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  • 1.
    Beach, Dennis
    University of Borås, School of Education and Behavioural Science.
    Neoliberal Restructuring in Education and Health Professions in Europe: Questions of Global Class and Gender2010In: Current Sociology, ISSN 0011-3921, E-ISSN 1461-7064, Vol. 58, no 4, p. 551-569Article in journal (Refereed)
    Abstract [en]

    This article is based on a meta-analysis of previous research on restructuring in relation to education and health professions in Europe and more globally. It highlights common developments and signals the significant and important role of specific cycles of public to private transformation in production relations in these professions over the course of the last century and a successive movement of labour from the domestic sphere of the home to private industry as commoditized labour power, as among the most significant common global features. State involvement has been an important intermediary in these processes, by which relationships that were formerly largely untainted by commerce have become relationships involving the direct buying and selling of labour power. The process of the creation of economically productive labour power also seems to be expanding in scope in the professions, with negative consequences for service workers, low-GDP countries and lower-class fractions of recipient-consumers worldwide.

  • 2.
    Beach, Dennis
    University of Borås, School of Education and Behavioural Science.
    Socialisation and Commercialisation in the Restructuring of Education and Health Professions in Europe: Questions of Global Class and Gender2010In: Current Sociology, ISSN 0011-3921, E-ISSN 1461-7064, Vol. 58, no 4, p. 551-569Article in journal (Refereed)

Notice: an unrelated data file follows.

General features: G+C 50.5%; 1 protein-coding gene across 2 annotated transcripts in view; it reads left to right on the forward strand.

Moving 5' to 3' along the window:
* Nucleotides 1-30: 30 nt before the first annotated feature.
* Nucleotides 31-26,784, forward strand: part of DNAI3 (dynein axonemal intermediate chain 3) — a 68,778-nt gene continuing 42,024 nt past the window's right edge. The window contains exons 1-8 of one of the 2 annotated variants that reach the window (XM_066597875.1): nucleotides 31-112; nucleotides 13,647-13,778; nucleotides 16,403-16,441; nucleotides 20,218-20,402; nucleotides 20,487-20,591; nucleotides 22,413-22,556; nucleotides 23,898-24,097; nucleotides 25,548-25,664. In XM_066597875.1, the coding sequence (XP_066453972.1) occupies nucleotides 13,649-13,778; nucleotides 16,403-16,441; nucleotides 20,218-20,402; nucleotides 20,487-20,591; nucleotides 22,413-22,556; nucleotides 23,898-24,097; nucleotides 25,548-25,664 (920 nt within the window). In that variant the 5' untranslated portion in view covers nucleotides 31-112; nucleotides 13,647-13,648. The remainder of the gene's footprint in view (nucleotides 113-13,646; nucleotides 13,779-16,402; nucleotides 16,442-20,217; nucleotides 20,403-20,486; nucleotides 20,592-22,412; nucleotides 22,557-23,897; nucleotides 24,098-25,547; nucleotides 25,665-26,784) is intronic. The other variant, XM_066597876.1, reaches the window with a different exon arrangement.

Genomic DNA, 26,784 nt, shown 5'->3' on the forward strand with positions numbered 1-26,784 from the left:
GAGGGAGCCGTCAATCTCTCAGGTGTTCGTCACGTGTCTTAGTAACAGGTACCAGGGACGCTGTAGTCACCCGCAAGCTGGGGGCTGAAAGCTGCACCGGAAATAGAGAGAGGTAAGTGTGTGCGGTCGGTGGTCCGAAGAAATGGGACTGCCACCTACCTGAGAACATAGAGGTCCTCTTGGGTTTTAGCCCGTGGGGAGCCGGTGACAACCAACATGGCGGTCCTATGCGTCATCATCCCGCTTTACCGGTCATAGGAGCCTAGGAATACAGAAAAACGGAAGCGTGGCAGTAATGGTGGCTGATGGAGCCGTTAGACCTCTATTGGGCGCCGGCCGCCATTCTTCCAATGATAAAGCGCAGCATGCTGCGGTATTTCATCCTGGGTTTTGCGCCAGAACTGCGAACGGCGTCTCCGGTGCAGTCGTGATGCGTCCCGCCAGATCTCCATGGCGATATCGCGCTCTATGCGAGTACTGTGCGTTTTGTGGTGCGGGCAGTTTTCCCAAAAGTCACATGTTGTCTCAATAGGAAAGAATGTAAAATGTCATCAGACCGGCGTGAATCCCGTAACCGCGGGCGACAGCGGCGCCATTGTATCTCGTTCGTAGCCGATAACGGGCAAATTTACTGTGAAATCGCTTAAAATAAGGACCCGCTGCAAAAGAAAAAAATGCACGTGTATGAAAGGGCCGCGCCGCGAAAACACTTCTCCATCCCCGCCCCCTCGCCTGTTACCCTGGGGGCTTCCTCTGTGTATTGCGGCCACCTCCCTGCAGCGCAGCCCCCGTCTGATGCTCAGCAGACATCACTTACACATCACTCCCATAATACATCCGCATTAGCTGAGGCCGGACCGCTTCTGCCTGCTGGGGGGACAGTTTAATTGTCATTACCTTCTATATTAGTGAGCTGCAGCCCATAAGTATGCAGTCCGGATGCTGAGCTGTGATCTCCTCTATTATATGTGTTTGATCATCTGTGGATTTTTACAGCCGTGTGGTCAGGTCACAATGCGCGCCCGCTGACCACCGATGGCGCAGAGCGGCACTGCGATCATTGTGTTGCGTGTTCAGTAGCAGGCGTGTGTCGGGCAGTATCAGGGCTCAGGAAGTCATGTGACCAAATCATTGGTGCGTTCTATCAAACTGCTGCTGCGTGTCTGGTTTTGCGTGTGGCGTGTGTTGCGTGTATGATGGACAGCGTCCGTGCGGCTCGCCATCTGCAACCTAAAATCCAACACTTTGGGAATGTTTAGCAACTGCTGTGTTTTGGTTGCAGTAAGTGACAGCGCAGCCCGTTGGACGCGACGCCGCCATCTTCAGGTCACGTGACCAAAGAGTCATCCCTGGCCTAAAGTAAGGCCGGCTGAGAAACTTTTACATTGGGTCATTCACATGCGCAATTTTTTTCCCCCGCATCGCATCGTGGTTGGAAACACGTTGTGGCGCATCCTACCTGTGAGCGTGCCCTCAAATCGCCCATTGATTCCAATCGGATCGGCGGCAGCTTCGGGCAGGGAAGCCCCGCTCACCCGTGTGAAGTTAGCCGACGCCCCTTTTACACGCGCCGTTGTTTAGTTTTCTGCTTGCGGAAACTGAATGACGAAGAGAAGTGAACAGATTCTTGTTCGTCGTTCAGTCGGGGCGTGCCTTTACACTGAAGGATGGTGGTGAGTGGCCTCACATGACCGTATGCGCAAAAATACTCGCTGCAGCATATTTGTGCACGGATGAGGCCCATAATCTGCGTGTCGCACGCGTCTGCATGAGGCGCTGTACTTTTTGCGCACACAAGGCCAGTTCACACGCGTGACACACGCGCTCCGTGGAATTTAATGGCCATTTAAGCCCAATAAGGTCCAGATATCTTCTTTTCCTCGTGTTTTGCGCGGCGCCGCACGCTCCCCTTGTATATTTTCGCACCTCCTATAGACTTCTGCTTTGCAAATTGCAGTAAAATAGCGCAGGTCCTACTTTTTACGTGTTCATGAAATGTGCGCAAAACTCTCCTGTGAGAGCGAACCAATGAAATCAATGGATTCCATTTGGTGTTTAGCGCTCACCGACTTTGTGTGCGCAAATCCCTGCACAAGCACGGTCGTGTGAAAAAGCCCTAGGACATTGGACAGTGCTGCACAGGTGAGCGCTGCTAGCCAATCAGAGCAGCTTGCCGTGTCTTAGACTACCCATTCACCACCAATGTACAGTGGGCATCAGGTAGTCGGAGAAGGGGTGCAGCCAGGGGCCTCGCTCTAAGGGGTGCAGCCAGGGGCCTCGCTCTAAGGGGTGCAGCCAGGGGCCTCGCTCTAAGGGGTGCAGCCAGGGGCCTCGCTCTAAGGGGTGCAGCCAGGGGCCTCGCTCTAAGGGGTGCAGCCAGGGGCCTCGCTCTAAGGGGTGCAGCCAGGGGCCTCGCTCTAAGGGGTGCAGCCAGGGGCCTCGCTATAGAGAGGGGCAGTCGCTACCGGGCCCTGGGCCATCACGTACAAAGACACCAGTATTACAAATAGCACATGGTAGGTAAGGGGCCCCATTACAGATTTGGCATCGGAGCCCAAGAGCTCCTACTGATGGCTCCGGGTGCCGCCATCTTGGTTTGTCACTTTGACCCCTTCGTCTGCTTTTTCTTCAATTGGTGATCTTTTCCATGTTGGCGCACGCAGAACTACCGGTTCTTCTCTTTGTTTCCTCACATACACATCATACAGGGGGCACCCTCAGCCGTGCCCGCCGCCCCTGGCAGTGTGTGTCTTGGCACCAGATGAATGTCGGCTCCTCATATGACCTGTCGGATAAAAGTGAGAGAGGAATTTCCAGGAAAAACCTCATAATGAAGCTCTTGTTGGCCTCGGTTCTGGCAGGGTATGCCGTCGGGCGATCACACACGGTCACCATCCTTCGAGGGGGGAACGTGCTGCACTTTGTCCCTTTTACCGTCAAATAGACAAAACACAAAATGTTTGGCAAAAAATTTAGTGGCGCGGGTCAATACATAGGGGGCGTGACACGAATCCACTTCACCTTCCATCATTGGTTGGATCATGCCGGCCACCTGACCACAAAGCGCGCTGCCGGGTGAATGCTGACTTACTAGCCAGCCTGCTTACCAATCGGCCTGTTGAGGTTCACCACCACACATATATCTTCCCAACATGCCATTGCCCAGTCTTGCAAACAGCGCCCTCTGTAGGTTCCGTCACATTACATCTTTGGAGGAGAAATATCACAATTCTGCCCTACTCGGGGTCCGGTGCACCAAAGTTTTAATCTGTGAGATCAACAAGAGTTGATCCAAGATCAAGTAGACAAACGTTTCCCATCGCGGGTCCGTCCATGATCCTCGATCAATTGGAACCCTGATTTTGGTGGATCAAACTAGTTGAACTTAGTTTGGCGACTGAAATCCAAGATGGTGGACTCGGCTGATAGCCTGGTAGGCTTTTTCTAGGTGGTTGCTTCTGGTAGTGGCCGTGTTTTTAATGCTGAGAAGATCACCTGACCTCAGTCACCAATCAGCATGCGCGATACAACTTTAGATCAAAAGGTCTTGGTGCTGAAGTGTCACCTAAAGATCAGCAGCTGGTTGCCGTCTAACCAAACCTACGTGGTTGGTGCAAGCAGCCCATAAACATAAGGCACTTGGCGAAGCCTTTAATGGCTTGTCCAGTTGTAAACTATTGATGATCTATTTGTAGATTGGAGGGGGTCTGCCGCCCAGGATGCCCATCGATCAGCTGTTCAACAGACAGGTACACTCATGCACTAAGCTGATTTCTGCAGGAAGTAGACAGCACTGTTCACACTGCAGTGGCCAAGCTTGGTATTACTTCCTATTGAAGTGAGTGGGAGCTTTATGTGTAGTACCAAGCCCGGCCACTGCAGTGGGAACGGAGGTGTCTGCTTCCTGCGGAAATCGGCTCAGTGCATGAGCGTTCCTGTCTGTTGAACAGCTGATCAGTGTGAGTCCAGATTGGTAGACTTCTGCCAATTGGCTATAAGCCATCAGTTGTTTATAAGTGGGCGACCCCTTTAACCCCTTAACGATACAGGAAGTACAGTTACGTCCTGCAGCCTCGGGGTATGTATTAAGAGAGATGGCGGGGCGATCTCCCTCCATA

Abstract [en]

    This article is based on a meta-analysis of previous research on restructuring in relation to education and health professions in Europe and more globally. It highlights common developments and signals the significant and important role of specific cycles of public to private transformation in production relations in these professions over the course of the last century and a successive movement of labour from the domestic sphere of the home to private industry as commoditised labour power, as amongst the most significant common global features. State involvement has been an important intermediary in these processes, by which relationships that were formerly largely untainted by commerce have become relationships involving the direct buying and selling of labour power. The process of the creation of economically productive labour power also seems to be expanding in scope in the professions, with negative consequences for service workers, low-GDP countries and lower-class fractions of recipient-consumers world-wide.

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